Explaining intraspecific diversity in plant secondary metabolites in an ecological context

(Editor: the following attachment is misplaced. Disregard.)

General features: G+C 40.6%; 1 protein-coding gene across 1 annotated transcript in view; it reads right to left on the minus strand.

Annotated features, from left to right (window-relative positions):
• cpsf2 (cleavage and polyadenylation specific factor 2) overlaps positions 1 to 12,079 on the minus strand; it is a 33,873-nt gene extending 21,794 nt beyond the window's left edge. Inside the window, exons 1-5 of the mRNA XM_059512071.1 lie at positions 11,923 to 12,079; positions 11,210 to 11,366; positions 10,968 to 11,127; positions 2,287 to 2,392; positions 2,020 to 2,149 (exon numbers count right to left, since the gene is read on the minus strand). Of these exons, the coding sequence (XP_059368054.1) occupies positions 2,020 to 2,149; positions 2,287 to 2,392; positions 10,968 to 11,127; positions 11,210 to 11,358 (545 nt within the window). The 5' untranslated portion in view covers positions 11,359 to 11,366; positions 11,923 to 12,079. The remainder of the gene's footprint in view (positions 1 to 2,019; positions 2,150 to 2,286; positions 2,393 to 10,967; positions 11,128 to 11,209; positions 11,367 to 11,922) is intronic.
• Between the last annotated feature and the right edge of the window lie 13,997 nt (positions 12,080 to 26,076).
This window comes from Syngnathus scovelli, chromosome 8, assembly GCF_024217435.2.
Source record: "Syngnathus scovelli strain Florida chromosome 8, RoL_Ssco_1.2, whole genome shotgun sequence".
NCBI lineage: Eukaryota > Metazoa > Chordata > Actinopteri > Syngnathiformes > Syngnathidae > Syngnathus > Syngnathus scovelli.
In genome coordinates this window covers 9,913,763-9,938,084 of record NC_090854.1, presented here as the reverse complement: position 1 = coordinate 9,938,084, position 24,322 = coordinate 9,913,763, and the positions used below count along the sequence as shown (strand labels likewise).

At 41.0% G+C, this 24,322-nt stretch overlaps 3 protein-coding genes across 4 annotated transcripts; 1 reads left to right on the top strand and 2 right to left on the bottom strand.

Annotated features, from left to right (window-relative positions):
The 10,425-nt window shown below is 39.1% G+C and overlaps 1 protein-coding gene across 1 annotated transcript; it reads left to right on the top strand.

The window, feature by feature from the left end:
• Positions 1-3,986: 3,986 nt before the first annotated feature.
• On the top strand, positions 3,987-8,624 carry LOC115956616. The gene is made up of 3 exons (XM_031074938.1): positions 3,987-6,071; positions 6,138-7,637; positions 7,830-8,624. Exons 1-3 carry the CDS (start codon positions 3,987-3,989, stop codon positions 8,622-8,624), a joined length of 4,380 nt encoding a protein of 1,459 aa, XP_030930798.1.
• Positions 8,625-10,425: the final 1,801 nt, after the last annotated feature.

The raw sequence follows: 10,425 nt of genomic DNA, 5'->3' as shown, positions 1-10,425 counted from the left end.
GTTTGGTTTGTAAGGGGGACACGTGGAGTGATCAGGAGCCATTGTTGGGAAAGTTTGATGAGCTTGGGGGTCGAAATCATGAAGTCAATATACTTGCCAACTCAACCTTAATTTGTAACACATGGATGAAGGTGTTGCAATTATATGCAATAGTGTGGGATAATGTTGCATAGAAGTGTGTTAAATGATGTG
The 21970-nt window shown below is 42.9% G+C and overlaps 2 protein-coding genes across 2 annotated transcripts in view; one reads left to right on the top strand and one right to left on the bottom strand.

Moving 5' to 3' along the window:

Plant secondary metabolites (PSMs) are ubiquitous in plants and play many ecological roles. Each compound can vary in presence and/or quantity, and the composition of the mixture of chemicals can vary, such that chemodiversity can be partitioned within and among individuals. Plant ontogeny and environmental and genetic variation are recognized as sources of chemical variation, but recent advances in understanding the molecular basis of variation may allow the future deployment of isogenic mutants to test the specific adaptive function of variation in PSMs. An important consequence of high intraspecific variation is the capacity to evolve rapidly. It is becoming increasingly clear that trait variance linked to both macro- and micro-environmental variation can also evolve and may respond more strongly to selection than mean trait values. This research, which is in its infancy in plants, highlights what could be a missing piece of the picture of PSM evolution. PSM polymorphisms are probably maintained by multiple selective forces acting across many spatial and temporal scales, but convincing examples that recognize the diversity of plant population structures are rare. We describe how diversity can be inherently beneficial for plants and suggest fruitful avenues for future research to untangle the causes and consequences of intraspecific variation.